Following loosely this video:
I am using 129f and will come in at about eleven hours (because sleep). Added salt, pepper, and cayenne as usual.
450f for 30 minutes and then 350f for another 90 minutes
I ended up with too much liquid after cooking and would reduce the amount of liquid used (or reduce the rice liquid more) for the next cook.
These turned out amazing for being so simple.
Gutting the pumpkin (and then salvaging the seeds) was a bit of a pain in the ass. I used an ice cream scoop for gutting the pumpkin which did a fair job for most of it. I may try using a serrated knife for removing the lid next time, though I suspect my dreams of sawing around are folly.
The flavor combination of the stuffing was amazing and I wouldn’t hope to alter it one bit. Just maybe reducing the final liquidity some.
I cobbled together some recipes from the Internet and sort of followed Guga’s (Sous Vide Everything) technique. I also made some substitutions based on what I happened to have here.
Get some flank steak, maybe 50 oz, and flame sear the flank as quickly as possible over very licky flames. Set this aside (I refrigerated it overnight).
Get your biggest cast iron skillet hot and start sautéing or wilting this stuff:
Once that is nicely done start adding your liquids:
Once that is integrated and bubbling add your dry stuff:
Into the bag with everything plus (probably easier to let the sauce cool for a while):
Seal that bag and sous vide at 185f for 24 hours.
It’s recommended by literally everyone to let it rest overnight after cooking to punch up the flavor even more.
I tasted this at every stage and each tasting kept getting better. Crazy!
I mostly sort of follow a recipe. Sometimes I do follow a recipe more strictly. I tend to be more strict when I’m doing a Paul Prudhomme recipe for whatever reason. Perhaps it’s because those recipes of his I work tend also to be longer and more complex. Reasons. They always exist.
Anyway, I made some sous vide salmon tonight. I fucking love salmon. It’s amazing. I do what I am able to support the wild salmon market. It’s really unbeatable. After 122f bathing for 30 minutes a very quick grill over an open fire made for an excellent evening delight. And, borrowing from Chef Paul, just salt, black pepper, and cayenne. What can I say? Life is good.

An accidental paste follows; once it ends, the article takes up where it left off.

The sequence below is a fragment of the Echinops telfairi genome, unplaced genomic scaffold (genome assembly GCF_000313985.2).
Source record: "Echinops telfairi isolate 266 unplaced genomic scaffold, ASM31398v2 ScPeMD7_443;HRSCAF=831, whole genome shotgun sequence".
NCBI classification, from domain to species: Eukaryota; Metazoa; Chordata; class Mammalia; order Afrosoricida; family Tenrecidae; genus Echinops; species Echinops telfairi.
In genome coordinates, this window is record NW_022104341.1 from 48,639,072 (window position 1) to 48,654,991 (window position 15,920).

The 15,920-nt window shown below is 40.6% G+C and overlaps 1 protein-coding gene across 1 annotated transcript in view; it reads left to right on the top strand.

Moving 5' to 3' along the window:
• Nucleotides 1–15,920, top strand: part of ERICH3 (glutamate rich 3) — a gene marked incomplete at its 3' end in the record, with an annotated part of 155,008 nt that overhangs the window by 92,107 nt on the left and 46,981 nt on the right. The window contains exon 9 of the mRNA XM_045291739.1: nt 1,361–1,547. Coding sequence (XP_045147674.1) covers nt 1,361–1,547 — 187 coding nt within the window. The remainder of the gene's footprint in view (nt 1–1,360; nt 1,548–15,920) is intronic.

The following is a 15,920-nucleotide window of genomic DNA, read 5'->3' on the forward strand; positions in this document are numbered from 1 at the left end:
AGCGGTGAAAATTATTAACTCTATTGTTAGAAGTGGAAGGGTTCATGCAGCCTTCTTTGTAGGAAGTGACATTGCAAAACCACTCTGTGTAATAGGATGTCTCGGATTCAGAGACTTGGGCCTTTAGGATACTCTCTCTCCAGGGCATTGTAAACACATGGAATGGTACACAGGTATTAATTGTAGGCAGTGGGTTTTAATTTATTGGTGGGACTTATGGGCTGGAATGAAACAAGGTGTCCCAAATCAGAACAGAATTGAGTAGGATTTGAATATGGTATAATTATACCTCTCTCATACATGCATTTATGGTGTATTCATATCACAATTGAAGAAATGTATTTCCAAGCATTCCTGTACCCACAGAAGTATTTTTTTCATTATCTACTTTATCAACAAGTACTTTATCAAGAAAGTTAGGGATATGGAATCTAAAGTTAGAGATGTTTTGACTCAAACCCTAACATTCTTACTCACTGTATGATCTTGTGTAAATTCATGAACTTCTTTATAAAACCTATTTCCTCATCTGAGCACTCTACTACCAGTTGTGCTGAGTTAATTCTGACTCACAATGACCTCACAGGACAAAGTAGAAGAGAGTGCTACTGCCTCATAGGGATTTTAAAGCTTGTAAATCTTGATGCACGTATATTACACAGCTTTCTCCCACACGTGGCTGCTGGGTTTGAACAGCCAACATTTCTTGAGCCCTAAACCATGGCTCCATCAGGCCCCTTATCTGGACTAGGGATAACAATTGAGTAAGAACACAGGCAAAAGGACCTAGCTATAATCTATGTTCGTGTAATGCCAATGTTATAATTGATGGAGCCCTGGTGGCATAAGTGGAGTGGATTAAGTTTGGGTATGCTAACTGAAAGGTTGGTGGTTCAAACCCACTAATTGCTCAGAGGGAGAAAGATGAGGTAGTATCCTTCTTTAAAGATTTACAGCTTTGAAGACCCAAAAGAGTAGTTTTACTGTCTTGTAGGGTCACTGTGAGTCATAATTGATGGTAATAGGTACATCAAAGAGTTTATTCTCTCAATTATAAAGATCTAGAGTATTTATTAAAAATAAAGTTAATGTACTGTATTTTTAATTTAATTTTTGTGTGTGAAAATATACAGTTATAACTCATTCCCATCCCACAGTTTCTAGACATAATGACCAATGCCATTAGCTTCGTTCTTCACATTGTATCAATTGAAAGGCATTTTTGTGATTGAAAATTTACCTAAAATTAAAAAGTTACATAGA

Mostly I followed this recipe as my guide.
I didn’t bother with the curing step. Why bother? You can almost eat the salmon raw it’s so good.
As for an accompanying beverage, I made a little something appropriate to this excellent summer weather. I took some of my homemade limoncello and put that in a tall glass of ice with one of these flavored (but unsweetened) seltzer waters that are so popular now. Lemon, of course. Very light and refreshing and certainly nothing to interfere with the salmon.
Now I’m sitting next to the fire I cooked with and eating my simple meal. Eat a nice green salad after.
Am I missing out on something, do you think? Is my life somehow incomplete? Maybe. But I’d say I’m doing pretty well.
Mostly one pot…
You can find my garlic confit recipe in another Ink.
I cooked my sausages sous vide (which you can find in yet another Ink), but you can cook your sausage any way you’d like. (You could even try cooking the sausages in the rice cooker).
I cooked the peas in the rice, but they turned purple (everything cooked in the rice turns purple). Next time I will cook them separately and add them after.
I put everything in the rice cooker (except the sausages), mixed it thoroughly, and started the cooker. Once the rice was cooked, I stirred in the sliced sausages.
Black Bean Concoction
Also made some garlic confit for fun.
mom’s recipe modified:
bake 350f 60 minutes
bake 350f 40 minutes (share oven)
I finished the potatoes for maybe 6 or 8 minutes under the broiler because I wanted more browning.
Timing is useful.